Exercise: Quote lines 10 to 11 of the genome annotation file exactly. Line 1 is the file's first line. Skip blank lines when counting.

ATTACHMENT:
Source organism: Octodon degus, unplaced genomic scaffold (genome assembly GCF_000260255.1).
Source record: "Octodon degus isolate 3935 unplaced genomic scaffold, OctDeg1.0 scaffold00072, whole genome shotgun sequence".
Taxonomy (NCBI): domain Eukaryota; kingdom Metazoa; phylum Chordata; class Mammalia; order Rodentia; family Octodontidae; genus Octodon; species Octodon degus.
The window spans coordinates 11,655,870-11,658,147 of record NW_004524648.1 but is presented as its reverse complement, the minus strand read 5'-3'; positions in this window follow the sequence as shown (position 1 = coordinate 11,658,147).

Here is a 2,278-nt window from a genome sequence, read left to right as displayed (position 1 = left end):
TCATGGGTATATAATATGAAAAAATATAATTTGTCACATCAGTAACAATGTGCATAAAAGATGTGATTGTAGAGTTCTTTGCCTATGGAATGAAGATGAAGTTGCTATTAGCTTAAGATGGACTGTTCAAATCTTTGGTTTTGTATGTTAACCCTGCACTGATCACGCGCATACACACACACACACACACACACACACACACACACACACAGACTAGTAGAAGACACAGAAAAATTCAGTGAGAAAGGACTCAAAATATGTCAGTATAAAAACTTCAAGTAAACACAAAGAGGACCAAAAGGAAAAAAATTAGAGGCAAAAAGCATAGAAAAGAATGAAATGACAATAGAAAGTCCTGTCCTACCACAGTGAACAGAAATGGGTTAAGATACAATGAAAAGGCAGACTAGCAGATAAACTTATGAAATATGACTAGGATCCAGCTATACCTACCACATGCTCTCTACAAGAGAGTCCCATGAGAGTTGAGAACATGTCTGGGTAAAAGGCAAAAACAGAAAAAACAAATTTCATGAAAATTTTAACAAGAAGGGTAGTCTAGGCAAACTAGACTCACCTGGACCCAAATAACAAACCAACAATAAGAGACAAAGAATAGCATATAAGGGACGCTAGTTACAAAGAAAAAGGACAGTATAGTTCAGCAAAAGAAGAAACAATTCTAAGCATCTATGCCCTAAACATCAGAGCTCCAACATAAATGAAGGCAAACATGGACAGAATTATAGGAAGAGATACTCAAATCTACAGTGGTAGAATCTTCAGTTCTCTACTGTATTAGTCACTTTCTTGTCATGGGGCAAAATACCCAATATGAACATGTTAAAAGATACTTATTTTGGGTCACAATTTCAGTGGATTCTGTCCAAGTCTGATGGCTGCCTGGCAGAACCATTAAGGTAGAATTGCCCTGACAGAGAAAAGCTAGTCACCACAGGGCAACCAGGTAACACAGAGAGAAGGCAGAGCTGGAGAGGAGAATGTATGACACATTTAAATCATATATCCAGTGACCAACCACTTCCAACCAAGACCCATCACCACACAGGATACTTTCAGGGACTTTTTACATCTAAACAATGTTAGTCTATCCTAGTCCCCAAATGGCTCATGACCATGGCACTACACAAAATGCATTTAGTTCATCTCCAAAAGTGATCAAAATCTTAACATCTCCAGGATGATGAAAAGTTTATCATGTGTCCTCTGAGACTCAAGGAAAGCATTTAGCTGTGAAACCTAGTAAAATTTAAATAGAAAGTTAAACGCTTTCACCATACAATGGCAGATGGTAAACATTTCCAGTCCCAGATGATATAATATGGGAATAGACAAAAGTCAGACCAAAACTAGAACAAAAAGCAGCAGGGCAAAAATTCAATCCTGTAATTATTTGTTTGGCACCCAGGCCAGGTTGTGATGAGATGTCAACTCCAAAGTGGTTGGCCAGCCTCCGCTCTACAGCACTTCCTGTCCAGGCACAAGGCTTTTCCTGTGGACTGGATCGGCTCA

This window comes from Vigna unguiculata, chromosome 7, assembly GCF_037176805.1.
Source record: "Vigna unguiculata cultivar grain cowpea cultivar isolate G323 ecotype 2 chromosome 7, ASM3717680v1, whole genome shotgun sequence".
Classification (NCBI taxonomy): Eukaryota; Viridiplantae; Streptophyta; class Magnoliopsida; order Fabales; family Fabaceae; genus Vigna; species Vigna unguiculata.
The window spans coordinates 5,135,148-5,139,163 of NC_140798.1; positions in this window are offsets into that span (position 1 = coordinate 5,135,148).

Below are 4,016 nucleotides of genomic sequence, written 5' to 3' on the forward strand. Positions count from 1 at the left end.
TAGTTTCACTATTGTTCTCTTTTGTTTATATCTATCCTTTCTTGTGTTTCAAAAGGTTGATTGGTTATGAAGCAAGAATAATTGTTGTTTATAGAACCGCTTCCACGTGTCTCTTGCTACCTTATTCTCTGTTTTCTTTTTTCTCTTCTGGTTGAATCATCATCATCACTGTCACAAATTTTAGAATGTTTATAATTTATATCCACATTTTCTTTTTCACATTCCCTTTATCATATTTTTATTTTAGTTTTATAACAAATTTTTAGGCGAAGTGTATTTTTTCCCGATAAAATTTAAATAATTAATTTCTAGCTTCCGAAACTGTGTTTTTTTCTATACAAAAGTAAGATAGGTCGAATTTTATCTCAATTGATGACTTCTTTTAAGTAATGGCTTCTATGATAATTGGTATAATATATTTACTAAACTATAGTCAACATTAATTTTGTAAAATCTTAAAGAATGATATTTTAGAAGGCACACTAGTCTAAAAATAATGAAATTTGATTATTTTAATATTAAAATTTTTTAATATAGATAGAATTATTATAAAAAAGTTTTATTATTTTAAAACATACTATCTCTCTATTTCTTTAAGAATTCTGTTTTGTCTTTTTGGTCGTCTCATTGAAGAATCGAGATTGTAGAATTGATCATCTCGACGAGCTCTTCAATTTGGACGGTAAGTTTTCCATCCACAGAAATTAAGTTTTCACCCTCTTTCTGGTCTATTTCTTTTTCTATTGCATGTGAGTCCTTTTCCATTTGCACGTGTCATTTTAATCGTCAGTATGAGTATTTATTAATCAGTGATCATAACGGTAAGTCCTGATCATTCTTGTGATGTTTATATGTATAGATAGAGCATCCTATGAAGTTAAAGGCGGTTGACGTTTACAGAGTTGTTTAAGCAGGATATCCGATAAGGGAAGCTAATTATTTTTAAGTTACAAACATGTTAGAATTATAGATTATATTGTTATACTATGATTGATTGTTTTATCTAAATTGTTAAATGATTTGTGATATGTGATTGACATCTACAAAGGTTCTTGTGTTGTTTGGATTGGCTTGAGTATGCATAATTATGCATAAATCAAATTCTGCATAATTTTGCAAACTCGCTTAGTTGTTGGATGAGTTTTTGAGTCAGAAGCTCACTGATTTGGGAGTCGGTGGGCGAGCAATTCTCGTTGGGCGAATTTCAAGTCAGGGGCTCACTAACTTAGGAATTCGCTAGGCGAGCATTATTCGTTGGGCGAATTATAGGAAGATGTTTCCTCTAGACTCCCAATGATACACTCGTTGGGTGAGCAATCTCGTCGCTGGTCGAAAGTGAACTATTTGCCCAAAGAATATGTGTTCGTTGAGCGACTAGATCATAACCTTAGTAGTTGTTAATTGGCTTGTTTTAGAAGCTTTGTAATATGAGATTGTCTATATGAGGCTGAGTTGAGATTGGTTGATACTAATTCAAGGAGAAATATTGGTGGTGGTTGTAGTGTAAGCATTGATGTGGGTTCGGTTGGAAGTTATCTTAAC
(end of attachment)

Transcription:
The window spans coordinates 5,135,148-5,139,163 of NC_140798.1; positions in this window are offsets into that span (position 1 = coordinate 5,135,148).

Below are 4,016 nucleotides of genomic sequence, written 5' to 3' on the forward strand. Positions count from 1 at the left end.